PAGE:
It's not very often that farmers and ranchers complain about the rain. For them, not only is water the essence of life, it is paramount to the success of their agricultural operations. But when is too much rain enough?
Since glyphosate-resistant water hemp and Palmer amaranth have been discovered in Texas in recent years, an exceptionally wet fall and winter and now spring season is causing concern that the growing season, while off to a good start, is also prime time for an exceptional uptick in weed problems across wide areas of Texas.
Because of multiple years of a debilitating drought, water flows in the Rio Grande have dropped dramatically, as they have in a pair of area reservoirs, the primary source of irrigation water to farmers in the region.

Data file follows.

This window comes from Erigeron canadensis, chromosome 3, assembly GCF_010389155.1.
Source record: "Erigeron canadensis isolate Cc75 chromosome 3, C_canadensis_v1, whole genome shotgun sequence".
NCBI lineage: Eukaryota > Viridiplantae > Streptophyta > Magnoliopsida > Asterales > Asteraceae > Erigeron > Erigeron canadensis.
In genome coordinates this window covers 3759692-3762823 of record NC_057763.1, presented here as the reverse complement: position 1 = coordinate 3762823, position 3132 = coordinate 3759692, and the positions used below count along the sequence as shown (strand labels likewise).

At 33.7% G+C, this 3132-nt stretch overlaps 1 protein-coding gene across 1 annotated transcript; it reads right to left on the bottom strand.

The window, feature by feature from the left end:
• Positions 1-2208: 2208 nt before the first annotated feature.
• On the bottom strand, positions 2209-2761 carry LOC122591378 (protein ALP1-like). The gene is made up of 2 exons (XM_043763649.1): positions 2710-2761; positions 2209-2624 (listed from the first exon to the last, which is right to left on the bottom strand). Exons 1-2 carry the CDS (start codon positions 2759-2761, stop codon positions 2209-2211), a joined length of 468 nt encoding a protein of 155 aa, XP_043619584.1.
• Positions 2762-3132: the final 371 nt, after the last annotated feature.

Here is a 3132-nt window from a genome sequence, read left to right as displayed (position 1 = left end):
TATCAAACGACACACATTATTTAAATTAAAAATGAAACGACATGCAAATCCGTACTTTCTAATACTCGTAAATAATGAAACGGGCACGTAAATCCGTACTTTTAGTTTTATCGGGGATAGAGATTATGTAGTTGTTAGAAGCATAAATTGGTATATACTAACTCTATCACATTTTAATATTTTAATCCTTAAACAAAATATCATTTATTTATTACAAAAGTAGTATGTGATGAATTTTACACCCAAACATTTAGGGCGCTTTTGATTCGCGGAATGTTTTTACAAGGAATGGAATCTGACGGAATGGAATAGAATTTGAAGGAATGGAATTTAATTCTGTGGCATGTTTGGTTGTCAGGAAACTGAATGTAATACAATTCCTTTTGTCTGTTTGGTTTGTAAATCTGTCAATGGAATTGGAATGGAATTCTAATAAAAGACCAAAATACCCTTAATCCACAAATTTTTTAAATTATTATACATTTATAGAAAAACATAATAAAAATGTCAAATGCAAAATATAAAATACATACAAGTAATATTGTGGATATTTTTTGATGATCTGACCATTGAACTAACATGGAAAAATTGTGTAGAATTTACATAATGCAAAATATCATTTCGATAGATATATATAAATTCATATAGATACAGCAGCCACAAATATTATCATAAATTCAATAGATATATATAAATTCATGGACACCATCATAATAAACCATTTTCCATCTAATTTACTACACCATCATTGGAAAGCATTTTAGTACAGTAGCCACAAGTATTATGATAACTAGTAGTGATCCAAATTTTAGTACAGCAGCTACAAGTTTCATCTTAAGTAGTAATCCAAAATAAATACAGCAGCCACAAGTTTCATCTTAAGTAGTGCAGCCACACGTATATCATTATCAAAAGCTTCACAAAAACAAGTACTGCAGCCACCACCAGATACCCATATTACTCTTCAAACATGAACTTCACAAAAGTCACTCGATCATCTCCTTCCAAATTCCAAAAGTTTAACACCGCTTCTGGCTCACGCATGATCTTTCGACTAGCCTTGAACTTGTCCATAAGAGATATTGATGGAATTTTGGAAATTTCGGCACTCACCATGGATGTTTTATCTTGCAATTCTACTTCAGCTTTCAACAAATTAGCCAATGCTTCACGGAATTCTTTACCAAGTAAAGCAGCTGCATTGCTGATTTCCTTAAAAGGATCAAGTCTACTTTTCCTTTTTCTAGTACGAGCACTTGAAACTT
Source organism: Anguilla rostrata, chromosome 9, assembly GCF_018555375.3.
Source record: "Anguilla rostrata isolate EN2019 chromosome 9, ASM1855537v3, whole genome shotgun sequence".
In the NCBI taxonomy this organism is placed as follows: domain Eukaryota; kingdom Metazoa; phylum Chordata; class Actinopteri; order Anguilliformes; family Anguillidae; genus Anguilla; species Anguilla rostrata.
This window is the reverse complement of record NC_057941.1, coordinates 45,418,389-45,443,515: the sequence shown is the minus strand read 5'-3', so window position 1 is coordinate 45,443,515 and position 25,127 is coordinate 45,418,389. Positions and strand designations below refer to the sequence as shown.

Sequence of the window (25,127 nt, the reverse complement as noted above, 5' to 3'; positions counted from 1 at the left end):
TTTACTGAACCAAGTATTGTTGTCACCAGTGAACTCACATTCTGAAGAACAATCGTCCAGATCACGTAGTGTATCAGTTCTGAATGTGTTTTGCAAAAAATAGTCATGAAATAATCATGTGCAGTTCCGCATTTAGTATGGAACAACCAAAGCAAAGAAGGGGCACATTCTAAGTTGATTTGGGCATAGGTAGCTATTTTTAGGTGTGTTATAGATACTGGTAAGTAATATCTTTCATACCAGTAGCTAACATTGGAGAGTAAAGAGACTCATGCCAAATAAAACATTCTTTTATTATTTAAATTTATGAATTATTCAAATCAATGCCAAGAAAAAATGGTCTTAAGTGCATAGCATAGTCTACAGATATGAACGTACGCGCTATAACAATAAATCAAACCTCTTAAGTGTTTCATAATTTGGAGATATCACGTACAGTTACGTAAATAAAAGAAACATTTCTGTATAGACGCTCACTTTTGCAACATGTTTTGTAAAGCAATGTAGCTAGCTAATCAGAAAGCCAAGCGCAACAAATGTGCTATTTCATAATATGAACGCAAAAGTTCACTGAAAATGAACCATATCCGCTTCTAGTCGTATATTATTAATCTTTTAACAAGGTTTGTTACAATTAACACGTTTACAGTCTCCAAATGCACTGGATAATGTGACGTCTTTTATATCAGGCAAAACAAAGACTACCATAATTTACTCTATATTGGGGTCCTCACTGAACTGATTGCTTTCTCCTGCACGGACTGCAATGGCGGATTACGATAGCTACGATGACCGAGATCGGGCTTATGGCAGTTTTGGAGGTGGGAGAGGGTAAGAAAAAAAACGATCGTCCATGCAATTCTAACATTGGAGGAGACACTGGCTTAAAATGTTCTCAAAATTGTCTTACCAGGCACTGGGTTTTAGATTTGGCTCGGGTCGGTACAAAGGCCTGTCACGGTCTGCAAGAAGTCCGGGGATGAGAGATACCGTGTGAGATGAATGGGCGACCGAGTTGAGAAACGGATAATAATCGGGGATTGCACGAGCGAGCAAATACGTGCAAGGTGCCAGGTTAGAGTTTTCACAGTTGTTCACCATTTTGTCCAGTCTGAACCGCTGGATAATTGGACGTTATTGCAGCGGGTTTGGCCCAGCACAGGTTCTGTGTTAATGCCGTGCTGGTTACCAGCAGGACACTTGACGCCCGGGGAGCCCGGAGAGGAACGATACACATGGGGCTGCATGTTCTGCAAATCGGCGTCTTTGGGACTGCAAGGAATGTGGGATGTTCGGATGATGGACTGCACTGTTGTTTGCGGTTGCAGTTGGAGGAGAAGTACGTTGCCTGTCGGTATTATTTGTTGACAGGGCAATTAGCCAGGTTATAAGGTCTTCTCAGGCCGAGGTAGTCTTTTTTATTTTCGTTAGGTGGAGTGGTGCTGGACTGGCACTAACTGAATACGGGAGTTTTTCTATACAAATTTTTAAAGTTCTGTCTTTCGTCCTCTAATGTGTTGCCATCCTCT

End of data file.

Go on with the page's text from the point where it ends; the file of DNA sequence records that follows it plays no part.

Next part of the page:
While U.S. poultry producers enjoyed one of the most profitable years on record in 2014, averaging margins of 13 percent before interest and tax, concerns are mounting within the industry as Avian influenza (AI) continues to spread worldwide, including to a number of states in the U.S.
While folk history would have us believe that lightning never strikes twice in the same place, National Weather Service forecasters are saying just the opposite is true when it comes to an infrequent climate development in the Pacific Ocean, one that can cause an exceptionally wet spring for parts of the Southwest this year.